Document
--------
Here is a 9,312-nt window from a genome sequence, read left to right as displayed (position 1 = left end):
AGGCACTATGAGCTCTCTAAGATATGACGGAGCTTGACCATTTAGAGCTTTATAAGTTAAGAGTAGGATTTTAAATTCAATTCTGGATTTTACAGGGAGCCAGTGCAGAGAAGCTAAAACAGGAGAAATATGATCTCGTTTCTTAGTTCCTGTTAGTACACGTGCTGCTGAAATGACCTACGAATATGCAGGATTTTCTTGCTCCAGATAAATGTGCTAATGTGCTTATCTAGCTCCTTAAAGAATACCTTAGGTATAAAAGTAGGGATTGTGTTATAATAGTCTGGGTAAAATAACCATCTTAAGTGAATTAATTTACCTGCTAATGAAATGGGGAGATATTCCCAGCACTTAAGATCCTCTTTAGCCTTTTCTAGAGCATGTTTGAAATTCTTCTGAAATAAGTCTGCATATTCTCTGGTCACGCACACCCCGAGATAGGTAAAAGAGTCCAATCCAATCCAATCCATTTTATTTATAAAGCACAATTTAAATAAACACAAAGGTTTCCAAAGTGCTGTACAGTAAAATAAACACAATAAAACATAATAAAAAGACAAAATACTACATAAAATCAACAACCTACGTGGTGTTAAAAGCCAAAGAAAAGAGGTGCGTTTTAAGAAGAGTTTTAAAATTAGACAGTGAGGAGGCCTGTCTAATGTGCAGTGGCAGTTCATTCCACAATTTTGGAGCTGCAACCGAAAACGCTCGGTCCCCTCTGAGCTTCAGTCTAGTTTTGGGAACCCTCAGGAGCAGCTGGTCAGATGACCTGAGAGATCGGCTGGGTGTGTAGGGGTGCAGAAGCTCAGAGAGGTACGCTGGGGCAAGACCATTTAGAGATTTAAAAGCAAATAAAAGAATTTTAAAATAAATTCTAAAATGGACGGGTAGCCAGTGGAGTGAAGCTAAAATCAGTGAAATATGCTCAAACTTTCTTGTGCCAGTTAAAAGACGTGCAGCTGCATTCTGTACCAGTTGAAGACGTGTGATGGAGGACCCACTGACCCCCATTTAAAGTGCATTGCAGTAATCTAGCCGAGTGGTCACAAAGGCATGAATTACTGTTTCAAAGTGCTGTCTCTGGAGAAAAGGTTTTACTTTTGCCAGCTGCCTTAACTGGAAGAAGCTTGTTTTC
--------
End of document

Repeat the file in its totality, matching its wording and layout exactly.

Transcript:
Here is a 9,312-nt window from a genome sequence, read left to right as displayed (position 1 = left end):
AGGCACTATGAGCTCTCTAAGATATGACGGAGCTTGACCATTTAGAGCTTTATAAGTTAAGAGTAGGATTTTAAATTCAATTCTGGATTTTACAGGGAGCCAGTGCAGAGAAGCTAAAACAGGAGAAATATGATCTCGTTTCTTAGTTCCTGTTAGTACACGTGCTGCTGAAATGACCTACGAATATGCAGGATTTTCTTGCTCCAGATAAATGTGCTAATGTGCTTATCTAGCTCCTTAAAGAATACCTTAGGTATAAAAGTAGGGATTGTGTTATAATAGTCTGGGTAAAATAACCATCTTAAGTGAATTAATTTACCTGCTAATGAAATGGGGAGATATTCCCAGCACTTAAGATCCTCTTTAGCCTTTTCTAGAGCATGTTTGAAATTCTTCTGAAATAAGTCTGCATATTCTCTGGTCACGCACACCCCGAGATAGGTAAAAGAGTCCAATCCAATCCAATCCATTTTATTTATAAAGCACAATTTAAATAAACACAAAGGTTTCCAAAGTGCTGTACAGTAAAATAAACACAATAAAACATAATAAAAAGACAAAATACTACATAAAATCAACAACCTACGTGGTGTTAAAAGCCAAAGAAAAGAGGTGCGTTTTAAGAAGAGTTTTAAAATTAGACAGTGAGGAGGCCTGTCTAATGTGCAGTGGCAGTTCATTCCACAATTTTGGAGCTGCAACCGAAAACGCTCGGTCCCCTCTGAGCTTCAGTCTAGTTTTGGGAACCCTCAGGAGCAGCTGGTCAGATGACCTGAGAGATCGGCTGGGTGTGTAGGGGTGCAGAAGCTCAGAGAGGTACGCTGGGGCAAGACCATTTAGAGATTTAAAAGCAAATAAAAGAATTTTAAAATAAATTCTAAAATGGACGGGTAGCCAGTGGAGTGAAGCTAAAATCAGTGAAATATGCTCAAACTTTCTTGTGCCAGTTAAAAGACGTGCAGCTGCATTCTGTACCAGTTGAAGACGTGTGATGGAGGACCCACTGACCCCCATTTAAAGTGCATTGCAGTAATCTAGCCGAGTGGTCACAAAGGCATGAATTACTGTTTCAAAGTGCTGTCTCTGGAGAAAAGGTTTTACTTTTGCCAGCTGCCTTAACTGGAAGAAGCTTGTTTTC